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New Phytol. 2012 Feb;193(3):650-64. doi: 10.1111/j.1469-8137.2011.03983.x. Epub 2011 Dec 5.

Variation in grain arsenic assessed in a diverse panel of rice (Oryza sativa) grown in multiple sites.

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1
Institute of Biological and Environmental Sciences, University of Aberdeen, Cruickshank Building, St Machar Drive, Aberdeen AB24 3UU, UK. g.norton@abdn.ac.uk

Abstract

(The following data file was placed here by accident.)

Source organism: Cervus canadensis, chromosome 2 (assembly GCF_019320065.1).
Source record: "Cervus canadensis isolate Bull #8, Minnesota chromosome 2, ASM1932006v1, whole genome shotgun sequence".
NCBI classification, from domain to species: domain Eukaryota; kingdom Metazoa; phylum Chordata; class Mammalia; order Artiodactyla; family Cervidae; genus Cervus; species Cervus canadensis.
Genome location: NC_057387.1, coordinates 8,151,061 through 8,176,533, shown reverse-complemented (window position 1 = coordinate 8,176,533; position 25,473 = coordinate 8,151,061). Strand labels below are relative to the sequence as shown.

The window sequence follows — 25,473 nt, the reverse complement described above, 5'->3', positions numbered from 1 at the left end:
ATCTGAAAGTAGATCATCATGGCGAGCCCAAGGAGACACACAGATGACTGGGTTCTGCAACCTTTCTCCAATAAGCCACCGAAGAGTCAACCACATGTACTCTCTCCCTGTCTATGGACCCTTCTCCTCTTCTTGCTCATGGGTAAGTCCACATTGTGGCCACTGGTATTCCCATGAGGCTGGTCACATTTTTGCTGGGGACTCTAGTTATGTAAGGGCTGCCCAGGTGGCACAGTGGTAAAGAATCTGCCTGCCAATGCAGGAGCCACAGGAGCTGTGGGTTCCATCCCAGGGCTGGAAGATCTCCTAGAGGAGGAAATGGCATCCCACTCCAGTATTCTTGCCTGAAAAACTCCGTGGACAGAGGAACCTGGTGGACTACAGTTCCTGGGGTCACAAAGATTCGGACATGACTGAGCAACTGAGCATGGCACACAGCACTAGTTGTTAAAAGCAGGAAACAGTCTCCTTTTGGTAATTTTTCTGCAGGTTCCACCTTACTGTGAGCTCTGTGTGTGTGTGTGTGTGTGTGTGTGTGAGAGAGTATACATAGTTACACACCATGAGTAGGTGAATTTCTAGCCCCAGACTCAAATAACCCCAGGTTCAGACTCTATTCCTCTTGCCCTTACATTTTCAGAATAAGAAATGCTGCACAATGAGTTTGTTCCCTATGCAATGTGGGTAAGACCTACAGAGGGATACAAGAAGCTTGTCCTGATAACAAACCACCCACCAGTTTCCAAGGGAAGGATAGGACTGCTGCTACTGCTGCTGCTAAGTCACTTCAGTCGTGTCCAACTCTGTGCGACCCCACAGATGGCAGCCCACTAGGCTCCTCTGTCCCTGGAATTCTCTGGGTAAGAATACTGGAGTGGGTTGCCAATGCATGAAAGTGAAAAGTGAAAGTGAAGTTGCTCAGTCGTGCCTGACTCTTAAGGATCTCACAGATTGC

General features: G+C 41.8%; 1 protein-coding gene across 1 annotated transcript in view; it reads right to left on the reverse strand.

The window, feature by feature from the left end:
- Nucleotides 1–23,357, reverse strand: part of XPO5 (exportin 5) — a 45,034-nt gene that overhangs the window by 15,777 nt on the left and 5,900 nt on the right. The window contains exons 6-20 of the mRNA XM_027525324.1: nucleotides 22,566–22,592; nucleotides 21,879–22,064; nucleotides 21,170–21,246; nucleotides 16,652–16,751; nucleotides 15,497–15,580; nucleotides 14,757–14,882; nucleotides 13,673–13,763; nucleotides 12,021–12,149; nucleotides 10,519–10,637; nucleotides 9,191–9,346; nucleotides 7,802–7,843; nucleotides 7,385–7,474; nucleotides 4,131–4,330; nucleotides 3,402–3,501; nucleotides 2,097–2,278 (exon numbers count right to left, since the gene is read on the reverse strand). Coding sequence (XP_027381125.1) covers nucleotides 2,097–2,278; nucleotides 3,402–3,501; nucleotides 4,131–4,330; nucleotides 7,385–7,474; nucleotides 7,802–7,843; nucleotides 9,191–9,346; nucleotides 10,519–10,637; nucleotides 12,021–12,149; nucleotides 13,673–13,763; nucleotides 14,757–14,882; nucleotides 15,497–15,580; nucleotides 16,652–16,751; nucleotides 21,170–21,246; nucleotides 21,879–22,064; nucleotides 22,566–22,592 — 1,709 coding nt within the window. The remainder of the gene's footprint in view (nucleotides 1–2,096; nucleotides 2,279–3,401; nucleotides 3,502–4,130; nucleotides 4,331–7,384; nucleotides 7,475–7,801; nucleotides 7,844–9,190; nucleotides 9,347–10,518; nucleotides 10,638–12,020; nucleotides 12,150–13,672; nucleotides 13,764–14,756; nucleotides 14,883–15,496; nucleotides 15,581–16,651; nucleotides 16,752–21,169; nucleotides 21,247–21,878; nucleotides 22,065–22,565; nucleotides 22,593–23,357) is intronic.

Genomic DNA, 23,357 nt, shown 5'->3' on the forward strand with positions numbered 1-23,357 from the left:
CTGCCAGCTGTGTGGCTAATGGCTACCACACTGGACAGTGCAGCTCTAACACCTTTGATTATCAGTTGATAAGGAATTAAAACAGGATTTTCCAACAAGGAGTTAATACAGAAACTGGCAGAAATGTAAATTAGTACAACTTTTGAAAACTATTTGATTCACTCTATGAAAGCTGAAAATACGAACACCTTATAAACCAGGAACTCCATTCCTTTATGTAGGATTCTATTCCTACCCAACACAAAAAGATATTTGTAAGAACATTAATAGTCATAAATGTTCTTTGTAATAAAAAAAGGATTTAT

• Inorganic arsenic (As(i) ) in rice (Oryza sativa) grains is a possible threat to human health, with risk being strongly linked to total dietary rice consumption and consumed rice As(i) content. This study aimed to identify the range and stability of genetic variation in grain arsenic (As) in rice. • Six field trials were conducted (one each in Bangladesh and China, two in Arkansas, USA over 2 yr, and two in Texas, USA comparing flooded and nonflood treatments) on a large number of common rice cultivars (c. 300) representing genetic diversity among international rice cultivars. • Within each field there was a 3-34 fold range in grain As concentration which varied between rice subpopulations. Importantly, As(i) correlated strongly with total As among a subset of 40 cultivars harvested in Bangladesh and China. • Genetic variation at all field sites was a large determining factor for grain As concentration, indicating that cultivars low in grain As could be developed through breeding. The temperate japonicas exhibited lower grain As compared with other subpopulations. Effects for year, location and flooding management were also statistically significant, suggesting that breeding strategies must take into account environmental factors.

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